Q: Do I need a permit to install carbon monoxide alarms?
A: It depends. If you are installing a battery or plug-in type alarm, a permit will not be required. However, if you are installing carbon monoxide alarms as part of a fire alarm system, a fire alarm permit is required.
Q: I live in a building that does not have fossil-fueled burning equipment. I would like to have a carbon monoxide alarm installed. Is my landlord required to install the alarm?
A: No. The law applies to buildings that use fossil-fueled burning equipment only.
Q: Does the law apply to business occupancies?
A: No. MGL148 26F 1/2 applies only to residential units. However, the Fire Department strongly recommends that carbon monoxide alarms be installed in businesses as well.
Q: Does the CO detector have to be located inside the bedroom?
A: The code does not prohibit a detector within the bedroom. This would normally apply to a 1-bedroom unit. If you have multiple bedrooms, code allows a detector to be placed in the immediate vicinity of the bedroom not to exceed 10 feet.
Q: I own a multiple apartment building. If I choose the alternative compliance option and install a monitored hard-wired detector in the boiler room and adjacent areas, am I still required to install detectors inside of each unit?
A: In addition to the hard-wired detector in the boiler room, code requires a detector be installed inside of each unit if the unit has a fossil fueled appliance. However, if the unit has no fossil fueled appliances, then a detector is not required.
Exception: In apartment buildings that have fossil fueled equipment in the basement or on the roof and there is no fossil fueled equipment in the apartments, then a detector would be required in the apartments immediately above and/or below the rooms containing the equipment.
Q: I would like to install hard-wire the detectors. Do they have to be installed by March 31, 2006?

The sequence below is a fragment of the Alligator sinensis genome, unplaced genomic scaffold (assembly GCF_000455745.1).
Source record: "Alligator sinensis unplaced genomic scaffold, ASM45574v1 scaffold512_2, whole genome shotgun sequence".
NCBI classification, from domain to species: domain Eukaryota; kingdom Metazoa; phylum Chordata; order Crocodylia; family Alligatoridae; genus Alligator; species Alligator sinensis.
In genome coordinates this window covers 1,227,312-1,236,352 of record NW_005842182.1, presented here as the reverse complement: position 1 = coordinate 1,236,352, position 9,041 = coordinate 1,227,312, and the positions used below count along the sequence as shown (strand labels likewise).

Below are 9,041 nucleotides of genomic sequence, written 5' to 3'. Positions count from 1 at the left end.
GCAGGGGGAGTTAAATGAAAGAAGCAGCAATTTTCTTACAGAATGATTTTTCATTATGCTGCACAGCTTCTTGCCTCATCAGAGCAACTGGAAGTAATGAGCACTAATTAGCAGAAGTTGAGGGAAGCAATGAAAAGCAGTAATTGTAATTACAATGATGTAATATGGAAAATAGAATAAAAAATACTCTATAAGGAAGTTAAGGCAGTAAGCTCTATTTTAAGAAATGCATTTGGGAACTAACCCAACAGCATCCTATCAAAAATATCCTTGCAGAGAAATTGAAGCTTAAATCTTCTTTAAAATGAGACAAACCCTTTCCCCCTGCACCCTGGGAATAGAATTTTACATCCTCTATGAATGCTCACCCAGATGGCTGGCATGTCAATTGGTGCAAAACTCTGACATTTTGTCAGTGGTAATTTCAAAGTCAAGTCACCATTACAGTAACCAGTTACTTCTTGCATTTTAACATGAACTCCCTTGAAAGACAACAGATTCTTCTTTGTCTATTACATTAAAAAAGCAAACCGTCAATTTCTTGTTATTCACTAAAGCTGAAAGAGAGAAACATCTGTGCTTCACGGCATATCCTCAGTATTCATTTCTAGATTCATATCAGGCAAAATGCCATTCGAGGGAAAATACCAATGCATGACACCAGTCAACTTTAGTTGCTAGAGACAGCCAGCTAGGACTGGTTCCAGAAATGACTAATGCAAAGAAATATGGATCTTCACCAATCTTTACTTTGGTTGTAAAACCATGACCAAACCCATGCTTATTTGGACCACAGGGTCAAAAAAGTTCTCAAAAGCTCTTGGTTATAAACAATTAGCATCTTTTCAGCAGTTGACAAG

A: No. The date for hard-wire installation has been extended to January 1, 2007 provided that written notification is made to the fire department no later than May 15, 2006.
Q: Will I be inspected by the fire department?
A: The fire department is required to inspect carbon monoxide installations only upon the sale of your unit or building. Please note, however, that if the fire department responds to your residence as a result of an emergency call or for any other reason, and it is observed that your residence does not have the required detection installed, a written violation may be served upon the owner of the residence.
Q: Our property is a multiple condominium unit building and is eligible for the alternative compliance. Can the association choose to have the management company install the detectors?
A: The law states that the owners are responsible for the installation of the detectors. For condominium buildings, each owner will be responsible for the installation. If the property is eligible for the alternative compliance, the management company can perform the installation in accordance with the alternative compliance requirements, however, the management company will assume full responsibility for the entire building. Please contact your legal counsel for advice.